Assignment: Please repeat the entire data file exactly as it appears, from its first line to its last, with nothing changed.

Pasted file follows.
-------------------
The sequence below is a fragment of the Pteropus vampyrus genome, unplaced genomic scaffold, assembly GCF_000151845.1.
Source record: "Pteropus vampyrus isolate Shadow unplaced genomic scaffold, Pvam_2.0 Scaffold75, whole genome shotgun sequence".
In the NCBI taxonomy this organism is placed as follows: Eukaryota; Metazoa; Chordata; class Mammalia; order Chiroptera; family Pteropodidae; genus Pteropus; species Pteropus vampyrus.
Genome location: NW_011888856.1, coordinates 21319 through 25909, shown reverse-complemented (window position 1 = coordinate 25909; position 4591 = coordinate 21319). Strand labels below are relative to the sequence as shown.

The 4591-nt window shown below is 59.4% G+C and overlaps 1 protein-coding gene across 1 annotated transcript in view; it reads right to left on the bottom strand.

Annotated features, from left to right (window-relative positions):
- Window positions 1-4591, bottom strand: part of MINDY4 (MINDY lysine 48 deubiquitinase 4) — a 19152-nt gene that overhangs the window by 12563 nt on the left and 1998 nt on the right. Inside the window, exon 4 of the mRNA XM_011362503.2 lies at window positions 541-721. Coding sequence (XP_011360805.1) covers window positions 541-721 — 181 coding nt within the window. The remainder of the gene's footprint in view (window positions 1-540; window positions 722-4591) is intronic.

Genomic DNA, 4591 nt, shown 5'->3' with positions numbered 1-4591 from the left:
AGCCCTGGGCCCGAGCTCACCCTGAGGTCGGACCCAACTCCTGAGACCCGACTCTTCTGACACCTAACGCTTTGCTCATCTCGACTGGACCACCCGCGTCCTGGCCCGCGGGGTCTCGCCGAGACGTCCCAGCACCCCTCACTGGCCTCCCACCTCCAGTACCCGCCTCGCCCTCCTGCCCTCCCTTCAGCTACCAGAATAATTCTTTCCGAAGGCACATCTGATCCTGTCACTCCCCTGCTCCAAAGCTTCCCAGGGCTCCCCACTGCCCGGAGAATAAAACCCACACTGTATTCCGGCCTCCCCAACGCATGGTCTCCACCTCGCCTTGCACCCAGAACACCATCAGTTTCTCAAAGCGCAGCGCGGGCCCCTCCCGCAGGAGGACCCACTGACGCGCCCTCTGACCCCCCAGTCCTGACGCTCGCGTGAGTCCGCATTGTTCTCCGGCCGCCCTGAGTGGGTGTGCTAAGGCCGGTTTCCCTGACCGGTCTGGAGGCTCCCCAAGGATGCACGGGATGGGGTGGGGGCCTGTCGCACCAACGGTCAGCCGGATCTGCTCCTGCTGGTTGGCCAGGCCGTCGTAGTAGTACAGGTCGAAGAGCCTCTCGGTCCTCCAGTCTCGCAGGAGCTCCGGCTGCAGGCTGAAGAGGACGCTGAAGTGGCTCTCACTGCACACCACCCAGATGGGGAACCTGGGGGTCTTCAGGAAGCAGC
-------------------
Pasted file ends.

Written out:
The sequence below is a fragment of the Pteropus vampyrus genome, unplaced genomic scaffold, assembly GCF_000151845.1.
Source record: "Pteropus vampyrus isolate Shadow unplaced genomic scaffold, Pvam_2.0 Scaffold75, whole genome shotgun sequence".
In the NCBI taxonomy this organism is placed as follows: Eukaryota; Metazoa; Chordata; class Mammalia; order Chiroptera; family Pteropodidae; genus Pteropus; species Pteropus vampyrus.
Genome location: NW_011888856.1, coordinates 21319 through 25909, shown reverse-complemented (window position 1 = coordinate 25909; position 4591 = coordinate 21319). Strand labels below are relative to the sequence as shown.

The 4591-nt window shown below is 59.4% G+C and overlaps 1 protein-coding gene across 1 annotated transcript in view; it reads right to left on the bottom strand.

Annotated features, from left to right (window-relative positions):
- Window positions 1-4591, bottom strand: part of MINDY4 (MINDY lysine 48 deubiquitinase 4) — a 19152-nt gene that overhangs the window by 12563 nt on the left and 1998 nt on the right. Inside the window, exon 4 of the mRNA XM_011362503.2 lies at window positions 541-721. Coding sequence (XP_011360805.1) covers window positions 541-721 — 181 coding nt within the window. The remainder of the gene's footprint in view (window positions 1-540; window positions 722-4591) is intronic.

Genomic DNA, 4591 nt, shown 5'->3' with positions numbered 1-4591 from the left:
AGCCCTGGGCCCGAGCTCACCCTGAGGTCGGACCCAACTCCTGAGACCCGACTCTTCTGACACCTAACGCTTTGCTCATCTCGACTGGACCACCCGCGTCCTGGCCCGCGGGGTCTCGCCGAGACGTCCCAGCACCCCTCACTGGCCTCCCACCTCCAGTACCCGCCTCGCCCTCCTGCCCTCCCTTCAGCTACCAGAATAATTCTTTCCGAAGGCACATCTGATCCTGTCACTCCCCTGCTCCAAAGCTTCCCAGGGCTCCCCACTGCCCGGAGAATAAAACCCACACTGTATTCCGGCCTCCCCAACGCATGGTCTCCACCTCGCCTTGCACCCAGAACACCATCAGTTTCTCAAAGCGCAGCGCGGGCCCCTCCCGCAGGAGGACCCACTGACGCGCCCTCTGACCCCCCAGTCCTGACGCTCGCGTGAGTCCGCATTGTTCTCCGGCCGCCCTGAGTGGGTGTGCTAAGGCCGGTTTCCCTGACCGGTCTGGAGGCTCCCCAAGGATGCACGGGATGGGGTGGGGGCCTGTCGCACCAACGGTCAGCCGGATCTGCTCCTGCTGGTTGGCCAGGCCGTCGTAGTAGTACAGGTCGAAGAGCCTCTCGGTCCTCCAGTCTCGCAGGAGCTCCGGCTGCAGGCTGAAGAGGACGCTGAAGTGGCTCTCACTGCACACCACCCAGATGGGGAACCTGGGGGTCTTCAGGAAGCAGC